History of the NHRA Summit Racing Jr. Drag Racing League
It all started with a man and a dream for his kids
When Vince Napp (right), an NHRA member-track owner with a passion for drag racing, built a half-scale dragster for his kids in 1991, he never dreamed that his invention would launch an exciting new sport for thousands of young people across North America. But that's exactly what happened.
Napp showed his Jr. Dragster to NHRA officials in early 1992, a timely presentation considering that NHRA had already been planning a publication for its younger drag racing fans. The Jr. Dragster became a catalyst for the NHRA to start a whole new league: the Jr. Drag Racing League (JDRL).
NHRA unveiled the Jr. Dragsters July 9, 1992, during the 23rd annual Mopar Parts Nationals at Napp's Old Bridge Township Raceway Park in Englishtown, N.J. The capacity crowd witnessed the first Jr. Dragster exhibition race by Jill Caliendo and Napp's son, David.
July 9, 1992: David Napp, near lane, and Jill Caliendo
Two more dragsters were built, and an exhibition tour continued at the remaining 10 national events of the 1992 season. At each site, an information tent was used to determine interest and solicit information sign-ups. The response was overwhelmingly positive. NHRA member tracks began adding JDRL programs, and dozens of builders began filling orders for Jr. Dragsters. Racers began competing at local tracks in 1993 as the League grew at an astounding rate. Jr. DRAGSTER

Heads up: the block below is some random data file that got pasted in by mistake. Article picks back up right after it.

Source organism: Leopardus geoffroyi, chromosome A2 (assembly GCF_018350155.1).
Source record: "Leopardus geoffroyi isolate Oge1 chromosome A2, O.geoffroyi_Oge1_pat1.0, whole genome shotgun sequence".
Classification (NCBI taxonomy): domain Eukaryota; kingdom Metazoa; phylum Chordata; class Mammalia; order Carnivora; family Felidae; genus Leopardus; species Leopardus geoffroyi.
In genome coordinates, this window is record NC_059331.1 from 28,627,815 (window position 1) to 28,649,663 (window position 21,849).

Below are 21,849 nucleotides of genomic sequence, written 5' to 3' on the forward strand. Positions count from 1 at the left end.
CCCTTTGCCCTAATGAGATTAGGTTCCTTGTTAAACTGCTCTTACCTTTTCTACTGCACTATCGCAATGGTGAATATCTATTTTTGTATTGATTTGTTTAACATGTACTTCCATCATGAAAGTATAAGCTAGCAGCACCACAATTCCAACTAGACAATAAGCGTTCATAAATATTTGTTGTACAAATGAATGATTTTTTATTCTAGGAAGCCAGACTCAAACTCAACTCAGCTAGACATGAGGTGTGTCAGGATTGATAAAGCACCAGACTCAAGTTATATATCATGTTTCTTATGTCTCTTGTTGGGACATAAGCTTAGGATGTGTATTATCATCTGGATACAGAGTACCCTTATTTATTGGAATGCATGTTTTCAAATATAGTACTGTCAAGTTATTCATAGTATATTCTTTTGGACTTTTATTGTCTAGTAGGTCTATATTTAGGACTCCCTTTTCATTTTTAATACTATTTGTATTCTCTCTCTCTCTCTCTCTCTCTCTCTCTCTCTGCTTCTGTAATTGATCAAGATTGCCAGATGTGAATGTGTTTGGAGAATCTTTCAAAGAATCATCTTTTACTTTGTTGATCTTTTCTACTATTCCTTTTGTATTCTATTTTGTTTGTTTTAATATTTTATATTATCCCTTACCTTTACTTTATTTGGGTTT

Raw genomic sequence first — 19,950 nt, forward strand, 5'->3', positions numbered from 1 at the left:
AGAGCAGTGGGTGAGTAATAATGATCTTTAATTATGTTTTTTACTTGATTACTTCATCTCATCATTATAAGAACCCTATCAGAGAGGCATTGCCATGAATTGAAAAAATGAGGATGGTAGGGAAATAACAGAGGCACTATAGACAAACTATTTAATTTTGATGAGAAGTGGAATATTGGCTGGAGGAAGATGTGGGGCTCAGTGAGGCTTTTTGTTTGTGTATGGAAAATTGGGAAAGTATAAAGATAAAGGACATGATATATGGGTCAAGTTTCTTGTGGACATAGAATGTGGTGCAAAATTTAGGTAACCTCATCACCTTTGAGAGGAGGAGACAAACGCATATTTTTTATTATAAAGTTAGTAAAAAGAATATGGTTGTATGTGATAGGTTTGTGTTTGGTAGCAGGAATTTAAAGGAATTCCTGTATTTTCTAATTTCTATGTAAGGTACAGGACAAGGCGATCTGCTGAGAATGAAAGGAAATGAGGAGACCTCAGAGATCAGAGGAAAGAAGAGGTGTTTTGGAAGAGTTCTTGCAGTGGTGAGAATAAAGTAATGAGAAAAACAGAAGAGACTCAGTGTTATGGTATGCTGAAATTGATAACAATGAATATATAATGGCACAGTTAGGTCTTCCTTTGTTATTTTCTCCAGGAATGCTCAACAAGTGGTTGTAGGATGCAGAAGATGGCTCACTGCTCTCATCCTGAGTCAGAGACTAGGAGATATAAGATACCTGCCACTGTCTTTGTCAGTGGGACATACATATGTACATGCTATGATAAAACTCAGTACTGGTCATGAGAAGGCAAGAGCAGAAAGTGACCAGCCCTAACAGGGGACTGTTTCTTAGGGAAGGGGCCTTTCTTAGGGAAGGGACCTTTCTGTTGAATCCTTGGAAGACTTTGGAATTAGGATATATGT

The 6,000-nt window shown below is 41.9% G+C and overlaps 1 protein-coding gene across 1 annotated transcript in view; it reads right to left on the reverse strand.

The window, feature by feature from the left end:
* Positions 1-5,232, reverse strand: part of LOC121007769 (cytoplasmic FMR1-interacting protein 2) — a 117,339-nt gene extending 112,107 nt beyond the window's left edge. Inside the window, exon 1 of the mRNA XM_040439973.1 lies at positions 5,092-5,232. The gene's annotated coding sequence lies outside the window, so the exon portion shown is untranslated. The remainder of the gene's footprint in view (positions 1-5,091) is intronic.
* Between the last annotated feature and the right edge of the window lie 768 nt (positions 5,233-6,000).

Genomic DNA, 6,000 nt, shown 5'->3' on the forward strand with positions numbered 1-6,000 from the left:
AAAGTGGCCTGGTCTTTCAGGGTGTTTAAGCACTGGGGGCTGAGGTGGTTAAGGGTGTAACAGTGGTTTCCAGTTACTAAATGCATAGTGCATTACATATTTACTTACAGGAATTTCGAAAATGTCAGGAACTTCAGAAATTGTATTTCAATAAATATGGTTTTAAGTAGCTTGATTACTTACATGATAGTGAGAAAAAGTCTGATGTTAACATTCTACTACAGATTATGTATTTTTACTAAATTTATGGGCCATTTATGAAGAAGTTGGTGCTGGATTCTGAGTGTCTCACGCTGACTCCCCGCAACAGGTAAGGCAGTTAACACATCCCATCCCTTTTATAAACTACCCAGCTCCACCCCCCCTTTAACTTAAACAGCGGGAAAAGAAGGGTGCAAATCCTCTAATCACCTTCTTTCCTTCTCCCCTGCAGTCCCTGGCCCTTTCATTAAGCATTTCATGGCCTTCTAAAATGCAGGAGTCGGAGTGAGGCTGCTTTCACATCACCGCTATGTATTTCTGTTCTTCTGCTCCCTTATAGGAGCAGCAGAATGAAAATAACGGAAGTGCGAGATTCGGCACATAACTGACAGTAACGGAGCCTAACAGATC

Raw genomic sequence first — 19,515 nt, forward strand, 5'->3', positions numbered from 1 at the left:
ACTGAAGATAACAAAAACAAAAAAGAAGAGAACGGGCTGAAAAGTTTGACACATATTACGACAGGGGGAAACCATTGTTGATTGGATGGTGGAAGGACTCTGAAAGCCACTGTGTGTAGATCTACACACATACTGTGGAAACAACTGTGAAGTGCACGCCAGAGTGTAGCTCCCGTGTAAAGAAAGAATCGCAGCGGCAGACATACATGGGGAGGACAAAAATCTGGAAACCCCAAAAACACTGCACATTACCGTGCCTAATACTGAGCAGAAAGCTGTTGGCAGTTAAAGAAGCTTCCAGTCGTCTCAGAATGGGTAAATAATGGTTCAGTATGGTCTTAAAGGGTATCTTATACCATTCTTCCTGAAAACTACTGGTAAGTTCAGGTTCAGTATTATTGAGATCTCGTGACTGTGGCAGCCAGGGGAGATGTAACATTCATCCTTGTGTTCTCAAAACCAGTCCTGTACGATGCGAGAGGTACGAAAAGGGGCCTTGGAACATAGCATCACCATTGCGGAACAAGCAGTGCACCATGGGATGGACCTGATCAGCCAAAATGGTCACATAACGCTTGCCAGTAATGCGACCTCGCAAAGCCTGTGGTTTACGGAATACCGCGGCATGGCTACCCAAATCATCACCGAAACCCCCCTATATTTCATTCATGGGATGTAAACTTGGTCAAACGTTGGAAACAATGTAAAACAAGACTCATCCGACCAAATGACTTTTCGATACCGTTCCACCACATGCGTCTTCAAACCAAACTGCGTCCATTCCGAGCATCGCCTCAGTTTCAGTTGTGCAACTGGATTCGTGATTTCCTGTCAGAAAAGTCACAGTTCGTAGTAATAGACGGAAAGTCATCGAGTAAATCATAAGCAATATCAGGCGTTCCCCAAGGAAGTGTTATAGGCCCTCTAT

, the official publication of the JDRL, debuted in September of that year.
In 1994, NHRA sponsored the first Jr. Drag Racing League National Championships at Lucas Oil Raceway at Indianapolis in Indianapolis, Ind., which drew more than 500 young drivers.
Each season, the JDRL continues to achieve new levels of success. More than 20 years after the first exhibition run, the JDRL has thousands of participants, who compete at about 130 tracks across the country. The NHRA Jr. Drag Racing League Eastern and Western Conference Finals are the premier events of the JDRL season, each awarding Wallys and close to $50,000 in purse money every year.
The league has produced a number of the strong drivers who have gone on to achieve great success in a number of NHRA's "big car" programs. From the Summit Racing Series programs at NHRA's 130 member tracks to the NHRA Lucas Oil Drag Racing and Mello Yello Drag Racing Series, former Jr. racers are using the skills they learned in the Jr. Drag Racing League to compete and win in "big cars." "Big car" standouts who got their start in the Jr. Drag Racing League include 2013 Top Fuel world champion Shawn Langdon (also a two-time Super Comp national champion); Top Fuel racers Spencer Massey, Leah Pritchett, and J.R. Todd; Funny Car competitor Blake Alexander; Pro Stock drivers Erica Enders-Stevens (the first woman to ever win in Pro Stock), Danny Gruninger, Chris McGaha, Vincent Nobile, and Shane Tucker; Pro Stock Motorcycle rider Katie Sullivan; 2013 Stock national champion Justin Lamb; 2013 Super Comp national champion Luke Bogacki; 2011 Stock national champion Joe Santangelo; 2010 Super Stock national champion Ryan McClanahan; and 17-time national event winner Brad Plourd.